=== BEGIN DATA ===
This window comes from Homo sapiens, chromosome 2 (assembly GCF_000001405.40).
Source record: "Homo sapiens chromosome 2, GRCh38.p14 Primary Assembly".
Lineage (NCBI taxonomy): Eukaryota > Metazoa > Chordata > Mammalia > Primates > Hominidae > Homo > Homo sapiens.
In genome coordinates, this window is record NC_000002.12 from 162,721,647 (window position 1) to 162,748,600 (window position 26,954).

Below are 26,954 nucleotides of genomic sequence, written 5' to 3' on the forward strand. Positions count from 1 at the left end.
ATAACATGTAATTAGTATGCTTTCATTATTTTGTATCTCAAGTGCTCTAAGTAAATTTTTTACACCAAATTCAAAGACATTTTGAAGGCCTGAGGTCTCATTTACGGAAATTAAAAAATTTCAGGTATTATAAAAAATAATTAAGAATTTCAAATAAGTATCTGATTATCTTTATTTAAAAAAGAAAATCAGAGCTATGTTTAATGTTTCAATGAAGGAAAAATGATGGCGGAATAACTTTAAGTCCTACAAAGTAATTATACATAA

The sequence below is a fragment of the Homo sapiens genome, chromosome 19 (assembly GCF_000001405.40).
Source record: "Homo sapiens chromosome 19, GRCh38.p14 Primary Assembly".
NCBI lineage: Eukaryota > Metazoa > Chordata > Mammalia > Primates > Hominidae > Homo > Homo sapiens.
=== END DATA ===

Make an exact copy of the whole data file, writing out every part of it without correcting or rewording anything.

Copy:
This window comes from Homo sapiens, chromosome 2 (assembly GCF_000001405.40).
Source record: "Homo sapiens chromosome 2, GRCh38.p14 Primary Assembly".
Lineage (NCBI taxonomy): Eukaryota > Metazoa > Chordata > Mammalia > Primates > Hominidae > Homo > Homo sapiens.
In genome coordinates, this window is record NC_000002.12 from 162,721,647 (window position 1) to 162,748,600 (window position 26,954).

Below are 26,954 nucleotides of genomic sequence, written 5' to 3' on the forward strand. Positions count from 1 at the left end.
ATAACATGTAATTAGTATGCTTTCATTATTTTGTATCTCAAGTGCTCTAAGTAAATTTTTTACACCAAATTCAAAGACATTTTGAAGGCCTGAGGTCTCATTTACGGAAATTAAAAAATTTCAGGTATTATAAAAAATAATTAAGAATTTCAAATAAGTATCTGATTATCTTTATTTAAAAAAGAAAATCAGAGCTATGTTTAATGTTTCAATGAAGGAAAAATGATGGCGGAATAACTTTAAGTCCTACAAAGTAATTATACATAA

The sequence below is a fragment of the Homo sapiens genome, chromosome 19 (assembly GCF_000001405.40).
Source record: "Homo sapiens chromosome 19, GRCh38.p14 Primary Assembly".
NCBI lineage: Eukaryota > Metazoa > Chordata > Mammalia > Primates > Hominidae > Homo > Homo sapiens.